Support for Teens of Divorcing Parents

Research shows that teens who experience a divorce¬†suffer in their self-esteem, academic performance, peer relationships, behavior, and physical health. It’s clear that you may need to feel supported by others if your parents are going through a divorce. For instance, many teens of divorcing parents feel the instability of the family structure and that leads them to make unhealthy choices in order to cope with difficult feelings. To avoid that in your own life, you may need to find support as your parents go through a divorce. Teens of divorcing parents may need ways to safely express your feelings, understand what divorce means, and gain the assistance of friends and relatives. If your parents are going through a divorce, here are tips for finding the support you need:

 

Write down your feelings.

This is a way to get clear about your reactions to the divorce. Sometimes, without giving your feelings attention, they just swarm around inside and create a collective bad mood. You’re not sure why you’re feeling bad, other than knowing that your parents are divorcing. But when you write down your feelings, you have the opportunity to recognize each of your emotions. For instance, perhaps you’re feeling angry because your parents didn’t mention anything at all and they’ve suddenly dropped this on you. Or perhaps you’re feeling confused about who you will live with and when. Getting in touch your feelings helps you experience them clearly. Then, you can decided whether you need to get help for those feelings, like talking to a friend or school counselor.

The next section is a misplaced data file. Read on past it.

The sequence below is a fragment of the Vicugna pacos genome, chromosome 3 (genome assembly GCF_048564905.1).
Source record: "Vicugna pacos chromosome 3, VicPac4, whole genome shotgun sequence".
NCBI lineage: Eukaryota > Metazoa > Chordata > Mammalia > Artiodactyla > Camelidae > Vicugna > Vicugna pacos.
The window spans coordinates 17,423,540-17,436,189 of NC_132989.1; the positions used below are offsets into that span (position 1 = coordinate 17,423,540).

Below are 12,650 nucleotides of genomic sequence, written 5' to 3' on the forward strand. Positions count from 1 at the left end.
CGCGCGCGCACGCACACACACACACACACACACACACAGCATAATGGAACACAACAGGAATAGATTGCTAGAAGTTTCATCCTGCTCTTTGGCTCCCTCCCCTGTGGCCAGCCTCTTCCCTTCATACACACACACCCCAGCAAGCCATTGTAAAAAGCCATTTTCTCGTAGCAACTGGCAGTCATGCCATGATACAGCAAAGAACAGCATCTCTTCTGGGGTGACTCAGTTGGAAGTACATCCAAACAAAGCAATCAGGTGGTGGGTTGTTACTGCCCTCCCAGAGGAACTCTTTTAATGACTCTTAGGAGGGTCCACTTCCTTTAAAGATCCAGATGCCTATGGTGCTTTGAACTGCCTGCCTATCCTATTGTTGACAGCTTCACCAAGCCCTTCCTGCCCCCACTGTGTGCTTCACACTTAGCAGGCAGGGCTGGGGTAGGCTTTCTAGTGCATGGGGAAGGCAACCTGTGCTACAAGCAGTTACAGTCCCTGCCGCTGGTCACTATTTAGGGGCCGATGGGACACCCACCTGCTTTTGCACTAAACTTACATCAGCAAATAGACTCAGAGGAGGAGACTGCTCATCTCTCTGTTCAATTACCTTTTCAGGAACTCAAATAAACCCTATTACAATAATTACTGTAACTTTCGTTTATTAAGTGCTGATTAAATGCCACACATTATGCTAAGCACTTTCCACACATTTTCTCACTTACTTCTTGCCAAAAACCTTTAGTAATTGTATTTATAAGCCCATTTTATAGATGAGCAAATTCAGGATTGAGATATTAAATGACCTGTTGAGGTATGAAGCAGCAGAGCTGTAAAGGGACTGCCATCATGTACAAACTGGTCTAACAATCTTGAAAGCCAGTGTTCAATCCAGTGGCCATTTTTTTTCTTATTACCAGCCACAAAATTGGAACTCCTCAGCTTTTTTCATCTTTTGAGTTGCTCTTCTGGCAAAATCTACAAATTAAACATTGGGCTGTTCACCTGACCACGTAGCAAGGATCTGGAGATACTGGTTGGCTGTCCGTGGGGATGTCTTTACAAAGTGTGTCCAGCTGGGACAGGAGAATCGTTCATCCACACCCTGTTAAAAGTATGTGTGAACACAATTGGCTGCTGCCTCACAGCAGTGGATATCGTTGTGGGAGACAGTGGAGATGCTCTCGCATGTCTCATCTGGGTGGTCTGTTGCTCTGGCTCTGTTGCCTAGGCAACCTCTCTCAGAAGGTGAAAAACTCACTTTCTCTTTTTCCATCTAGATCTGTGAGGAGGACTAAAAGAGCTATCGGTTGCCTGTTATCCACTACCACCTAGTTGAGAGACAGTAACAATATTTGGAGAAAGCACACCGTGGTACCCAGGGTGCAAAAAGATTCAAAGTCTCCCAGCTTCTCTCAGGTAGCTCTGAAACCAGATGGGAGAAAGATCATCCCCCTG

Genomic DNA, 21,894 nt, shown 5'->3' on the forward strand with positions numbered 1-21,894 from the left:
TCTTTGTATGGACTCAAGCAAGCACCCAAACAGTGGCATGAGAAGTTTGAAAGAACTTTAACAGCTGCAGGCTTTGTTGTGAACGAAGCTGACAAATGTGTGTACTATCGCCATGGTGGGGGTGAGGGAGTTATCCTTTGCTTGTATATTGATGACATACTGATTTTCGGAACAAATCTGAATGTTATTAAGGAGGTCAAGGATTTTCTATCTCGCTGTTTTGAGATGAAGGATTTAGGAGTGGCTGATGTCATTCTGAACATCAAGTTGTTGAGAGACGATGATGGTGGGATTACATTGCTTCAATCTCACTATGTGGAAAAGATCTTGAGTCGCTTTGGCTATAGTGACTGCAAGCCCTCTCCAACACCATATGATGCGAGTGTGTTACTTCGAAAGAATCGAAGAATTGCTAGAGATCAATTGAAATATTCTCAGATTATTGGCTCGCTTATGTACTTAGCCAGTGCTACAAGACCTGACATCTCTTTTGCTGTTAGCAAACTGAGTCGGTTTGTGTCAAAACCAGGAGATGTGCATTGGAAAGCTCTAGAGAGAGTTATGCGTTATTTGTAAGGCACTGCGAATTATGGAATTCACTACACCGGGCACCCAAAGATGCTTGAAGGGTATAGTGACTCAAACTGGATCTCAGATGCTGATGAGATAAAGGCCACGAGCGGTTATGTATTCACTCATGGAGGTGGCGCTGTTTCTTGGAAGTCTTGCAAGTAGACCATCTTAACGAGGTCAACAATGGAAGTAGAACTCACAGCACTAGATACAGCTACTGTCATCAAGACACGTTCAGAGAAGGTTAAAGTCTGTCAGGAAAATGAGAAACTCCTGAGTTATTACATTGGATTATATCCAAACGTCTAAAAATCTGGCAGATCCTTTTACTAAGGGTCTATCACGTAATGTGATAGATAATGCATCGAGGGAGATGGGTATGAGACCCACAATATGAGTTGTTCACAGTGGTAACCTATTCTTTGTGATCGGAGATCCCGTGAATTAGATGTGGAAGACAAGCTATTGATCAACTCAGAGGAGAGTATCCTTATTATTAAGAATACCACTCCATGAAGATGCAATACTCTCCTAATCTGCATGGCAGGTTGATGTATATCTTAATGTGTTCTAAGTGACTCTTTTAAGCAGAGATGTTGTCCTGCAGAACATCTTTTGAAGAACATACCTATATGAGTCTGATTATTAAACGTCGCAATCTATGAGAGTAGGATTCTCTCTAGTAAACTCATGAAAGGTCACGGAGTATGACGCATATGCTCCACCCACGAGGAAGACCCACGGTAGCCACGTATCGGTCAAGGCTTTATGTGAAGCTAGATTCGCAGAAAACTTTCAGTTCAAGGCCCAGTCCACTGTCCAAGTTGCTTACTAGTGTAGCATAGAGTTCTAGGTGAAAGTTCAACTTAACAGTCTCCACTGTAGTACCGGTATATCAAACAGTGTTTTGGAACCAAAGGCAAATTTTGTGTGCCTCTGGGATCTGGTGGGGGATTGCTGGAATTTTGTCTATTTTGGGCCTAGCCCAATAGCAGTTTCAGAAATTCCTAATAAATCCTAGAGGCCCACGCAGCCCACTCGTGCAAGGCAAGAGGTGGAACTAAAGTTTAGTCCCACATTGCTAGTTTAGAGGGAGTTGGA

Find a friend whose parents have divorced.

It can be very useful to talk to someone who has already been through this experience, especially a friend or someone your age. This can help with not feeling alone, if you’re feeling this way and can provide support in the areas you might not know you need them. For instance, a friend might say, when my parents divorced, I needed to spend more time with others so that I didn’t feel like everyone was leaving me. Or a friend might say, when my parents divorced, I became a lot closer with my brother.

 

Connect with other family members.

Spending time with grandparents, aunts, uncles, and cousins can also be helpful. Doing so, can help you recognize that your family will still be there for you even if your parents are going through a hard time in their relationship.

 

Read about divorce.

There are rare occasions when you may need to take it upon yourself to get the care you need. One way to find emotional and psychological care is to read. There are many books for teens of divorcing parents who are trying to navigate these tumultuous waters. These include:

Teens Are Not Divorceable: A Workbook for Divorced Parents and Their Teens, by Bonkowski, Sara

A Heart With Two Homes by Epperson, Monica

Charlie Anderson by Abercrombie, Barbara

Boundless Grace by Hoffman, Mary

Let’s Talk About It: Divorce by Rogers, Fred

Daddy’s Roommate by Willhoite, Michael

Good-Bye Daddy! by Weninger, Brigette

Mom and Dad Break Up by Prestine, Joan Singleton

The Divorce Express by Danziger, Paula

This is Me and My Two Families by Evans, Marla D.

Divorced But Still My Parents by Thomas, Shirley, Ph.D. and Dorothy Rankin

Families by Tax, Meredith

It’s Not the End of the World by Blume, Judy

top